This may take you back a few years, but whenever I hear the term “good grief,” I think of Charlie Brown, looking puzzled and confused.
Grief is an emotion that can be puzzling and confusing.
You move into a new and better home but feel a sense of loss for the one you left. You graduate from school, but now you feel the sting of saying goodbye to all your friends.
Then there’s the toughest subject of them all, the one they don’t cover in school: death.
We think we are prepared, especially when given advance notice, but when the moment of truth hits, we may still find ourselves on an emotional rollercoaster. One moment we are strong and accepting, and in the next moment we are filled with sadness.
Over the years I’ve learned various ways to help transform emotions such as grief and sadness into positive alternatives such as courage and confidence. I’ve put many of these practices to the test over the years, but when the rubber hits the road, I’ve found the fastest, easiest way to disconnect from and transform grief and sadness is the practice of Dao Zou.
When I first learned this shamanic walking technique, I had no idea it would transform negative emotions into positives, and do so without any conscious effort. There was nothing to visualize, nothing specific to think. There were no affirmations, no mantras and no need to even BELIEVE it would work. Just do the practice and notice what happens.
The first time I realized that Dao Zou helped me transcend grief took place when my goof friend, Mark Ferris, passed away five years ago.
I went for a long walk to come to grips with the new reality I faced. Yet, when I returned home and took a seat, despite walking for well over an hour, I was inexplicably out of sorts.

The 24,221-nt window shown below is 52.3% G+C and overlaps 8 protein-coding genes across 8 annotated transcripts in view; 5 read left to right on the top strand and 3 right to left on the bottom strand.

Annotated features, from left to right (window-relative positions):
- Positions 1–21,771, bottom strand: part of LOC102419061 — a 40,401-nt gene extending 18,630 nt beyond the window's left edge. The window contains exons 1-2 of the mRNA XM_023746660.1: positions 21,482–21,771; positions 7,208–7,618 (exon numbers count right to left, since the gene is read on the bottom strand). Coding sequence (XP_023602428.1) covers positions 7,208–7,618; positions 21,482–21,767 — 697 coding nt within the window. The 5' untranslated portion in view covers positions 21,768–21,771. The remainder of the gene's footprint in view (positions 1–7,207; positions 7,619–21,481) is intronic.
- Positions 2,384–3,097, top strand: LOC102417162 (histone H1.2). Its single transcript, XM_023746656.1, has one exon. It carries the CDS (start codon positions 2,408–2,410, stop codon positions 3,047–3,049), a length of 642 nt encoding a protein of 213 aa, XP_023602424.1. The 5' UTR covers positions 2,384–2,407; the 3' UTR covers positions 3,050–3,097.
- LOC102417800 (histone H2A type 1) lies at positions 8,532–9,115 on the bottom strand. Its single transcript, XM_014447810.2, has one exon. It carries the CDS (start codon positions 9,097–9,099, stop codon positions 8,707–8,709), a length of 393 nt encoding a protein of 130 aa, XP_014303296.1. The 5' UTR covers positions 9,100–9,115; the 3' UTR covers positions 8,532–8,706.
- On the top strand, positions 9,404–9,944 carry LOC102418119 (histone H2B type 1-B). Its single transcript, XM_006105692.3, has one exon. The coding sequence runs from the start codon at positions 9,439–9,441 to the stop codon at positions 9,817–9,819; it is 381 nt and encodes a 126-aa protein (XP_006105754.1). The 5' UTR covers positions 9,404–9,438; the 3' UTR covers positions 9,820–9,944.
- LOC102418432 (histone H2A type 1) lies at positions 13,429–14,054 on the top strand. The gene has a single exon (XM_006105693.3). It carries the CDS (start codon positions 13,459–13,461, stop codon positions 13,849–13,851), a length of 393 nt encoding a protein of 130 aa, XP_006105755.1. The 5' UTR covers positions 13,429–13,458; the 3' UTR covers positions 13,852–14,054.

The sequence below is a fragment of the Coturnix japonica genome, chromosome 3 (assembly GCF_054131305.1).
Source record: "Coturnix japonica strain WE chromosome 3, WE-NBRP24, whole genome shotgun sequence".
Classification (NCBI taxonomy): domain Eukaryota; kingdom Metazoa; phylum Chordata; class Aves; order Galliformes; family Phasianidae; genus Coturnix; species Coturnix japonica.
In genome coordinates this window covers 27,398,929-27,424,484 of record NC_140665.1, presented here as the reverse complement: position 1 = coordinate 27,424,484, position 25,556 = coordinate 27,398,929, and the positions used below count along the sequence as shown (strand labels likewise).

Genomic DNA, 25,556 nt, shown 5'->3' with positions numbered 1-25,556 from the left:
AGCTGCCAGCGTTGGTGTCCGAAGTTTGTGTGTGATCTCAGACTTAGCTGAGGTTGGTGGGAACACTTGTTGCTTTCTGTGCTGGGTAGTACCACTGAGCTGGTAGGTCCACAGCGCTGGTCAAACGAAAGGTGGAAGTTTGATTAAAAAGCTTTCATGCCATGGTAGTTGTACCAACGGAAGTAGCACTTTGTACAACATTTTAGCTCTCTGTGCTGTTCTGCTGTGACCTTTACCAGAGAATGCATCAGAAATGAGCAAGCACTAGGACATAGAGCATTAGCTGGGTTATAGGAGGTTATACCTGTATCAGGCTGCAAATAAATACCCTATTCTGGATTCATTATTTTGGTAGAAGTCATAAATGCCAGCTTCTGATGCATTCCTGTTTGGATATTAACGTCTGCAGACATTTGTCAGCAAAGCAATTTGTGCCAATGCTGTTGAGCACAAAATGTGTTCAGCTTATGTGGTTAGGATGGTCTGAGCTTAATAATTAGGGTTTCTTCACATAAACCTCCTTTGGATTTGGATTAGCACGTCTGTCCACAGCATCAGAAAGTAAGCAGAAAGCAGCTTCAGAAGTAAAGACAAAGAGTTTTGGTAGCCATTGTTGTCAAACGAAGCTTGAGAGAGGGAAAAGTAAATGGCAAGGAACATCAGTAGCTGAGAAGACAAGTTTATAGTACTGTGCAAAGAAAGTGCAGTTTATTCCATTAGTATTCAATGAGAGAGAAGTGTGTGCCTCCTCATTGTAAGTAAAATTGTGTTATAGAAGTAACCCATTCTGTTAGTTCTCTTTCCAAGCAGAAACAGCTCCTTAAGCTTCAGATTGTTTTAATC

And then, oddly enough, I sensed that I could hear Mark talking to me, saying, “Hey Furey. Don’t be a dumb ass. You know what to do. Get up and practice Dao Zou.”
So I got off the sofa and began to move, and within 200 steps, I was at changed. I was at peace.
I was stunned.
Later that afternoon, another wave of grief arrived. I got up and repeated the morning session, and once again, within 200 steps I was at ease.
When my father passed away earlier this year, I employed the same technique, albeit for a longer period of time as 200 steps wouldn’t do the job. Every evening, when a big wave would arrive, I would begin transforming the energy I felt into something calmer. Around 800 steps I would be feeling great, but I would keep going until I got to 2,000, as I teach in the course. Then I would stand and feel the vibration pulsating throughout my legs and torso.
The above protocol is what I would call turning bad grief into good.
When grief is considered good, it ain’t all that bad.
More importantly, Dao Zou is a program you can do when times are tough or you’re experiencing negative emotions of any kind, as well as when you want to increase your fitness, athleticism and/or brain training.
Don’t believe it will work for you?
Because Dao Zou has nothing to do with your beliefs. It works whether you believe it will work or not because it taps a cybernetic function of the brain and nervous system. More on that some other time.
Just keep in mind the idea that grief is good. It’s an opportunity to rise above what you’re currently dealing with.
Here endeth the lesson.
P.S. A hearty “thank you” to all of you who reached out to me last week. Much appreciated. Much obliged.